Star Trek and the law: the case of Captain Kirk vs. The Computer

CBS is now streaming the original Star Trek series for free on its website. Even better, CBS is now providing code to permit episodes of Trek and many other series to be embedded on websites and blogs.  Very cool, and a good step in the direction being taken by others such as Hulu, and soon, ABC.

Here’s the episode Court Martial, first airing Feb. 2, 1967. Kirk’s being court-martialed for the death of a member of his crew.  The most damning evidence is a computer video log that seems to conclusively prove Kirk’s guilt.  The prosecutor says she will present the case as “Kirk vs. The Computer.”

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Enter Kirk’s lawyer, Samuel T. Cogley, who distrusts computers and surrounds himself with his beloved law books.  Around 13 minutes into the episode, you can see Cogley surrounded by what looks like copies of United States Reports and case reporters from West.  (Hmmm.  I wonder what volume Federal Reporter will be up to by the year 2267.  At a new volume every 14 years or so, West should be up to at least F.22d.)

Ultimately, digital skepticism wins the day.  Mr. Spock, believing Kirk to be innocent, tests the ship’s computer.  After winning a seemingly impossible five chess games in a row against the machine, Spock realizes the computer has been altered.  Cogley then moves to present evidence regarding the ship’s computer.  The prosecution objects.  In response, Cogley argues passionately about the importance of not believing digital records blindly:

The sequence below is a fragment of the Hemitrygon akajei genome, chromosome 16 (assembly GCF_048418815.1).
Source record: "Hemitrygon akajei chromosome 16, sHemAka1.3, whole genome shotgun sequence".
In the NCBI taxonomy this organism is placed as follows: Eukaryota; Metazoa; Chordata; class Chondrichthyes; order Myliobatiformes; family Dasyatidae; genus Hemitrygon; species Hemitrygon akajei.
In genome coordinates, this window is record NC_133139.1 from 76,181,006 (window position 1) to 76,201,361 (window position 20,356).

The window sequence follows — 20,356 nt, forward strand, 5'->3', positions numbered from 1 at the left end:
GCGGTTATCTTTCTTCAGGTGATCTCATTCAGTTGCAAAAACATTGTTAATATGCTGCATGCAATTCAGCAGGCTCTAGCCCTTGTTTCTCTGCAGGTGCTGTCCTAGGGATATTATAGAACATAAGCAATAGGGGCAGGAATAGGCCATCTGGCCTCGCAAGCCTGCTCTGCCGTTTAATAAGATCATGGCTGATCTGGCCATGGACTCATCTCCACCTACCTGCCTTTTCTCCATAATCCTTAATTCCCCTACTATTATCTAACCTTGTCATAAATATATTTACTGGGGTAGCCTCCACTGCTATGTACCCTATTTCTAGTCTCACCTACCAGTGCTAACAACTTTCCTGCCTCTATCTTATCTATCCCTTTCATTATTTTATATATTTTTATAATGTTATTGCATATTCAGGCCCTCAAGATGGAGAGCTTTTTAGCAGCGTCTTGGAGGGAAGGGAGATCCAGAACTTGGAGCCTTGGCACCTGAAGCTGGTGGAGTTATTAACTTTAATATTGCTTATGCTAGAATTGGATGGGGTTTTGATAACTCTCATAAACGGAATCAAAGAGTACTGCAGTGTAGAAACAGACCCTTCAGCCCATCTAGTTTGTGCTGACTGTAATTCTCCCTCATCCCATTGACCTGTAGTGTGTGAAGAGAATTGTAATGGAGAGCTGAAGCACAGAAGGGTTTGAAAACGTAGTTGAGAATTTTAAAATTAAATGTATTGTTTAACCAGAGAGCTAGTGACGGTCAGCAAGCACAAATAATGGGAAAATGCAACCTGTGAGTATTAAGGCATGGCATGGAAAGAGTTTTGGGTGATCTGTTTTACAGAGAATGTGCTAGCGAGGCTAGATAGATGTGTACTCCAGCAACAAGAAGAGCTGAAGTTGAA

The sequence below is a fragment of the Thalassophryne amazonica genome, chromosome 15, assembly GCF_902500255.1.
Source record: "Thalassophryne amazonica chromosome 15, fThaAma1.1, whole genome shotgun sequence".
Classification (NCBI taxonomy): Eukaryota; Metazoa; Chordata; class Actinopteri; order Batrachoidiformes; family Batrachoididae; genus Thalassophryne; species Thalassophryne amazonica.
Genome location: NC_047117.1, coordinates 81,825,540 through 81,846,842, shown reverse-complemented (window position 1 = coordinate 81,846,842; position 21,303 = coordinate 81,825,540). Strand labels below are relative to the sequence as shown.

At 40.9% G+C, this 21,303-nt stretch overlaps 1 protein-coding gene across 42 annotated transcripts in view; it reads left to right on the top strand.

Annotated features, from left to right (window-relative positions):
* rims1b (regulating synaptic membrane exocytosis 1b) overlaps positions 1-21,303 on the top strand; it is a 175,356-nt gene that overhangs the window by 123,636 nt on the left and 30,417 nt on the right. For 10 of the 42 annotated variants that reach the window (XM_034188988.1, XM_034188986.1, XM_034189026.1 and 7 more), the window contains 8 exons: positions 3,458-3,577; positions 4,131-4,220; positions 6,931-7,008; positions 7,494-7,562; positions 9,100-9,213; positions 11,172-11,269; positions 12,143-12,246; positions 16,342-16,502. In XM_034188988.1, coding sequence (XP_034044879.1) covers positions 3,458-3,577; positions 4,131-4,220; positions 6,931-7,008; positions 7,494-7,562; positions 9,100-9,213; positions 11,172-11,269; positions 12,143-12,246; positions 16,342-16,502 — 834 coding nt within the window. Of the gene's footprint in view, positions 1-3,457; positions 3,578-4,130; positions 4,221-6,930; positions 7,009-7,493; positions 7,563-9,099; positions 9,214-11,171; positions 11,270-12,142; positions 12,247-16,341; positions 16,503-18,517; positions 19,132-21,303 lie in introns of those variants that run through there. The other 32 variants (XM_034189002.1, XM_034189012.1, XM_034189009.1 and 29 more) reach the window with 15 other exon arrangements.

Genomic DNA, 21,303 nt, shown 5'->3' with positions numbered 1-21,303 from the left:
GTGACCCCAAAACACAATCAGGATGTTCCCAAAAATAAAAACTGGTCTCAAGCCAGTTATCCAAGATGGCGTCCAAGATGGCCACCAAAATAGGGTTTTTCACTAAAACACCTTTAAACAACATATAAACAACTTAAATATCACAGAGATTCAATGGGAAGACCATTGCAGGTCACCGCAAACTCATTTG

Cogley: The most devastating witness against my client is not a Human being. It’s a machine, an information system. The computer log of the Enterprise. I ask this court adjourn and reconvene aboard that vessel.

Prosecutor: I protest, Your honor!

Cogley: And I repeat, I speak of rights! A machine has none. A man must. My client has the right to face his accuser, and if you do not grant him that right, you have brought us down to the level of the machine! Indeed, you have elevated that machine above us! I ask that my motion be granted. And more than that, gentlemen. In the name of Humanity, fading in the shadow of the machine, I demand it.  I DEMAND IT!

Cogley and Kirk prevail.  It turns out that the “dead” man was still alive and was trying to get revenge on Kirk for an earlier incident that destroyed his career.  Even in the 23rd century, computers aren’t always right.

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